GDPR: guidance released by Article 29 Working Party on DPO thresholds, lead authorities for cross border processing and data portability

David Whitehead

Just before the festive break, the Article 29 Working Party (“WP29“), the group representing national data protection regulators in the EU, issued new guidance on several key aspects of the new General Data Protection Regulation (“GDPR“). This is the first guidance of its kind issued by the WP29, and as such represents the first time the data protection authorities have revealed their thoughts on the interpretation of the GDPR.

The guidance consists of three separate sets of guidelines and FAQs:

  • an explanation of the role of the now mandatory Data Protection Officer (“DPO“);
  • a guide to the new right to data portability; and
  • guidance regarding the “one stop shop” mechanism for establishing the lead data protection authority in cases of cross-border data processing.

Although the guidance has been formally “adopted”, the WP29 is welcoming comments from stakeholders until the end of January 2017, so it is possible that elements may be modified in the near future. The guidance is significant as it represents EU data protection authorities’ collective interpretation of key aspects of the new regime.

Any comments on the guidelines can be sent to the following addresses: and  before the end of this month.

Data protection officers: thresholds, roles and responsibilities

The requirement for certain organisations to appoint a DPO is one of the more fundamental changes – and costs – introduced by the GDPR. Although the threshold for a mandatory DPO has ended up being higher than that proposed in the original draft of the GDPR, this will nevertheless impact a huge number of data controllers and data processors, and therefore the WP29’s interpretation of the threshold is critical to organisations considering whether or not they need to start budgeting and recruiting for a DPO or an external service.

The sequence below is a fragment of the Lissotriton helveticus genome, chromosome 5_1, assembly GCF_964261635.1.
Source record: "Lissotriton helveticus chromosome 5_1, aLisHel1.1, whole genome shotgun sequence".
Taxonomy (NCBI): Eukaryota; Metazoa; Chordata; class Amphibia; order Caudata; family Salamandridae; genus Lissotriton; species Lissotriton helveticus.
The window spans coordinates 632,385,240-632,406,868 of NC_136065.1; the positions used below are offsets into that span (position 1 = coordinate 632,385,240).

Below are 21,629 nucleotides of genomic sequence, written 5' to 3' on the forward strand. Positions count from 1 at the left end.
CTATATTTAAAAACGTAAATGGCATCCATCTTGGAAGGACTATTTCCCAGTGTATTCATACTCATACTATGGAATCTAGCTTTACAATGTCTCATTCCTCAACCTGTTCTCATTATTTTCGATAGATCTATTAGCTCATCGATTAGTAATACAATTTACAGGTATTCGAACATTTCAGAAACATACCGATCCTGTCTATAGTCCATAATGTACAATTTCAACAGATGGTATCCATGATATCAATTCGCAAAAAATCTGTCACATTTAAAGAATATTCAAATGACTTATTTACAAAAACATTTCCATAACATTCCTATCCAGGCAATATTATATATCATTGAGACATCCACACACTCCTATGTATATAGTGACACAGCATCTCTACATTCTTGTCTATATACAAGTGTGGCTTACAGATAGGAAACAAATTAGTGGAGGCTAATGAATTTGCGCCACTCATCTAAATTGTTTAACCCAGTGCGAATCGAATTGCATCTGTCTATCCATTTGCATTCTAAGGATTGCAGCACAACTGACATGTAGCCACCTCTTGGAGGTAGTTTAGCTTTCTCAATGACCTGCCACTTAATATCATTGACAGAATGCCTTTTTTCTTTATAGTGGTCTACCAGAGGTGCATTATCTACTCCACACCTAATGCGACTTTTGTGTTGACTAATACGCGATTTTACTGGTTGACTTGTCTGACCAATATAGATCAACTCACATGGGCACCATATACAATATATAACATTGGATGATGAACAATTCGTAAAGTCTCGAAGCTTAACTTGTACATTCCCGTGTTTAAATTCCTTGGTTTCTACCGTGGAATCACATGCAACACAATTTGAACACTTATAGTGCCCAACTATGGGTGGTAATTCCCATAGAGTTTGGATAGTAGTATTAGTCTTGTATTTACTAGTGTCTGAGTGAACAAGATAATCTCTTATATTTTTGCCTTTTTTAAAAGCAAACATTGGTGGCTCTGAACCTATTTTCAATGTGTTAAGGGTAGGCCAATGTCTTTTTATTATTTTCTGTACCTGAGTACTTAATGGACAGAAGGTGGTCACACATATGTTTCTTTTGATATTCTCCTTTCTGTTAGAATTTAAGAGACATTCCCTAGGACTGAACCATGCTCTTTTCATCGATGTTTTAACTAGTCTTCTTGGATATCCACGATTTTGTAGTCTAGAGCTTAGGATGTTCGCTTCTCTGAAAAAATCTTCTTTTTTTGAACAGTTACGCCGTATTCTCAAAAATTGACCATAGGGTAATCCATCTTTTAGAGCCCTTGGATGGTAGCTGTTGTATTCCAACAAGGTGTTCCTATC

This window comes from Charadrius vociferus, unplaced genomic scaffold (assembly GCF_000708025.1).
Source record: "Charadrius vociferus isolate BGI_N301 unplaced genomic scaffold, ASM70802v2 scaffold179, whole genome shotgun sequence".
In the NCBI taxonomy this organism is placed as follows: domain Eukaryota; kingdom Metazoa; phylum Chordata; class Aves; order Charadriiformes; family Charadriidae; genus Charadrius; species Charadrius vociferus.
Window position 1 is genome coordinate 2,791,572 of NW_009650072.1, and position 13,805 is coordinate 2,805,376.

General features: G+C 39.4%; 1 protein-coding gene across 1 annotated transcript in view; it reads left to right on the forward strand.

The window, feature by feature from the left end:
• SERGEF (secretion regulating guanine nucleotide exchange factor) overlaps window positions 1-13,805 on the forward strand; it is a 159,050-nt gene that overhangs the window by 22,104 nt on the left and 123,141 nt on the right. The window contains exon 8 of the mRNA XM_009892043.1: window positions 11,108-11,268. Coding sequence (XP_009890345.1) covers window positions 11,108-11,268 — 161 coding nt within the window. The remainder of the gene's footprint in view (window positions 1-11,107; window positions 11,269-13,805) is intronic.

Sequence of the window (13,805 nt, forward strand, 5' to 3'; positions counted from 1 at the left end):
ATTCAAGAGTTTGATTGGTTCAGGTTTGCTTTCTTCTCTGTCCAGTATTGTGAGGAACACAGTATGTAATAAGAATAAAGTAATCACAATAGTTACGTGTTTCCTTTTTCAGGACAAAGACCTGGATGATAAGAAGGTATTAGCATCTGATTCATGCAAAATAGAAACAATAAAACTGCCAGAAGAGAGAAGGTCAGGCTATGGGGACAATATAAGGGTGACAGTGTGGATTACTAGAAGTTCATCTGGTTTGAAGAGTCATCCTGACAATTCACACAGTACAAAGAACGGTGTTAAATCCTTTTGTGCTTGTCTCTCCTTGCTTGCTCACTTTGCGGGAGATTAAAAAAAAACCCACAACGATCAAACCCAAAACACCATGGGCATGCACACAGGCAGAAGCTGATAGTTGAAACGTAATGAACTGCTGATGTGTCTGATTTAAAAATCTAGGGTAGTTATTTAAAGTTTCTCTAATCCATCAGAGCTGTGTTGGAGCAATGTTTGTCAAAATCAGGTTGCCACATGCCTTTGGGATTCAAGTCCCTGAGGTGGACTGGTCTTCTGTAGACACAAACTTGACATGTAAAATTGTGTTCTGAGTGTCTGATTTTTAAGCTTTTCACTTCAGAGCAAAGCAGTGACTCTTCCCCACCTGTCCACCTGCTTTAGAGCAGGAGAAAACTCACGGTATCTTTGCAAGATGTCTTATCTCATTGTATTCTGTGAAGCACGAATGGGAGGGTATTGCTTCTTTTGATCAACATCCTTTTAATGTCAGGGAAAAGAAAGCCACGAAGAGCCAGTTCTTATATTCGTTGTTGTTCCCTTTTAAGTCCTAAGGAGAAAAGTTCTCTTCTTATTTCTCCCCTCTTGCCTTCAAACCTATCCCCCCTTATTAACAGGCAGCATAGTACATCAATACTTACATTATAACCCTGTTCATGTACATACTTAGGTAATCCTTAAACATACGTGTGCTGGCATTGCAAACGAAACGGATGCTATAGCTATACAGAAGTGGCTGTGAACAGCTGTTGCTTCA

The 18 page DPO guidance provides specific examples of the circumstances in which the GDPR’s requirement to appoint a DPO will apply. In circumstances where the GDPR does not specifically require the appointment of a DPO, the WP29 encourages organisations to designate a DPO on a voluntary basis instead.

Article 37(1) of the GDPR requires the designation of a DPO by all public bodies and for private organisations where the “core activities” of the controller or the processor consist of processing operations that require “regular and systematic monitoring” of data subjects on a “large scale”. It’s clear from the new guidance that these terms are to be interpreted widely.

The WP29 describes “core activities” as those “necessary to achieve the controller’s or processor’s goals”. It gives the example of a hospital processing a patient’s health records as necessary to achieving the goal of providing health care. On the other hand, payroll functions or IT support do not count as “core activities”.

The guidance identifies the following factors to be considered when determining whether processing is being carried out on a “large scale”:

  • The number of data subjects concerned, either as a specific number or as a proportion of the relevant population.
  • The volume of data and/or the range of different data items being processed.
  • The duration, or permanence, of the data processing activity.
  • The geographical extent of the processing activity.

It’s clear, therefore, that small organisations could still fall within the DPO requirement if their customer base is relatively large.

The guidance notes that “regular and systematic monitoring” includes all forms of tracking and profiling on the internet. However, the WP29 is of the view that the notion of monitoring is not restricted to the online environment, and interprets “regular” as meaning one or more of the following: